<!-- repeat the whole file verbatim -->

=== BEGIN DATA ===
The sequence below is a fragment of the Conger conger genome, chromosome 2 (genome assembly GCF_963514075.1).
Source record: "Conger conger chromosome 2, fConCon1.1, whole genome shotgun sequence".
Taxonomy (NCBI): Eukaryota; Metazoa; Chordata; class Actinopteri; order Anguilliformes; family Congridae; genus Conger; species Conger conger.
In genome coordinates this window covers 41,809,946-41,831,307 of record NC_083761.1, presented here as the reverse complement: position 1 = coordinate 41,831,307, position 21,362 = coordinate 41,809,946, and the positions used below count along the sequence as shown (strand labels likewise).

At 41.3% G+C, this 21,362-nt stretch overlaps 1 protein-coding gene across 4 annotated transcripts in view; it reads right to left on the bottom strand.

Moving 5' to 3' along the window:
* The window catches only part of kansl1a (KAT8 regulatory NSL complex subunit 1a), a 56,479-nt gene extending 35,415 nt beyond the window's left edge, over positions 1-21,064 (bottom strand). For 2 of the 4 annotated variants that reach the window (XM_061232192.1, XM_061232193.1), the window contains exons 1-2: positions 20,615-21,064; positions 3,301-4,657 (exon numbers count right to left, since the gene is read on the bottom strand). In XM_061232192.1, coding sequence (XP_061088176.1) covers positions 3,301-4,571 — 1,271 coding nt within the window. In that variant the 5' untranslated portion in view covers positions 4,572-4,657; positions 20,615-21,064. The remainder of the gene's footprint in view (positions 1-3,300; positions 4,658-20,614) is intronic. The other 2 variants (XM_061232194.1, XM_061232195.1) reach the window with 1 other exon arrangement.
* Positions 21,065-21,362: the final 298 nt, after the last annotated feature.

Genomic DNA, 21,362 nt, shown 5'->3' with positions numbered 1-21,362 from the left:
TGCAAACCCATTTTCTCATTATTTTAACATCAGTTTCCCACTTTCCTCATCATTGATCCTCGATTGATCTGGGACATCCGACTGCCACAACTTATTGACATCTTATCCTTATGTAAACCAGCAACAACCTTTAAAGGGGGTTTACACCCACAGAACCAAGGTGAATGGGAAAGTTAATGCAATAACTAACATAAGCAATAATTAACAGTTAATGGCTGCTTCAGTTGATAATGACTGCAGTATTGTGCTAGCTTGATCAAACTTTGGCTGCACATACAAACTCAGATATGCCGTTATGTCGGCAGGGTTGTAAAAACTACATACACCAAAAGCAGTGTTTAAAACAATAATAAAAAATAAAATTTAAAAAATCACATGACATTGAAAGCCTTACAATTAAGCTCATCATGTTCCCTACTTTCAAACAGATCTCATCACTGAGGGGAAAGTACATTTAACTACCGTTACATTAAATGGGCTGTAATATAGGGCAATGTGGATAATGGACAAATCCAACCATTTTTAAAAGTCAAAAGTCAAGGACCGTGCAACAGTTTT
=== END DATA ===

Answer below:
The sequence below is a fragment of the Conger conger genome, chromosome 2 (genome assembly GCF_963514075.1).
Source record: "Conger conger chromosome 2, fConCon1.1, whole genome shotgun sequence".
Taxonomy (NCBI): Eukaryota; Metazoa; Chordata; class Actinopteri; order Anguilliformes; family Congridae; genus Conger; species Conger conger.
In genome coordinates this window covers 41,809,946-41,831,307 of record NC_083761.1, presented here as the reverse complement: position 1 = coordinate 41,831,307, position 21,362 = coordinate 41,809,946, and the positions used below count along the sequence as shown (strand labels likewise).

At 41.3% G+C, this 21,362-nt stretch overlaps 1 protein-coding gene across 4 annotated transcripts in view; it reads right to left on the bottom strand.

Moving 5' to 3' along the window:
* The window catches only part of kansl1a (KAT8 regulatory NSL complex subunit 1a), a 56,479-nt gene extending 35,415 nt beyond the window's left edge, over positions 1-21,064 (bottom strand). For 2 of the 4 annotated variants that reach the window (XM_061232192.1, XM_061232193.1), the window contains exons 1-2: positions 20,615-21,064; positions 3,301-4,657 (exon numbers count right to left, since the gene is read on the bottom strand). In XM_061232192.1, coding sequence (XP_061088176.1) covers positions 3,301-4,571 — 1,271 coding nt within the window. In that variant the 5' untranslated portion in view covers positions 4,572-4,657; positions 20,615-21,064. The remainder of the gene's footprint in view (positions 1-3,300; positions 4,658-20,614) is intronic. The other 2 variants (XM_061232194.1, XM_061232195.1) reach the window with 1 other exon arrangement.
* Positions 21,065-21,362: the final 298 nt, after the last annotated feature.

Genomic DNA, 21,362 nt, shown 5'->3' with positions numbered 1-21,362 from the left:
TGCAAACCCATTTTCTCATTATTTTAACATCAGTTTCCCACTTTCCTCATCATTGATCCTCGATTGATCTGGGACATCCGACTGCCACAACTTATTGACATCTTATCCTTATGTAAACCAGCAACAACCTTTAAAGGGGGTTTACACCCACAGAACCAAGGTGAATGGGAAAGTTAATGCAATAACTAACATAAGCAATAATTAACAGTTAATGGCTGCTTCAGTTGATAATGACTGCAGTATTGTGCTAGCTTGATCAAACTTTGGCTGCACATACAAACTCAGATATGCCGTTATGTCGGCAGGGTTGTAAAAACTACATACACCAAAAGCAGTGTTTAAAACAATAATAAAAAATAAAATTTAAAAAATCACATGACATTGAAAGCCTTACAATTAAGCTCATCATGTTCCCTACTTTCAAACAGATCTCATCACTGAGGGGAAAGTACATTTAACTACCGTTACATTAAATGGGCTGTAATATAGGGCAATGTGGATAATGGACAAATCCAACCATTTTTAAAAGTCAAAAGTCAAGGACCGTGCAACAGTTTT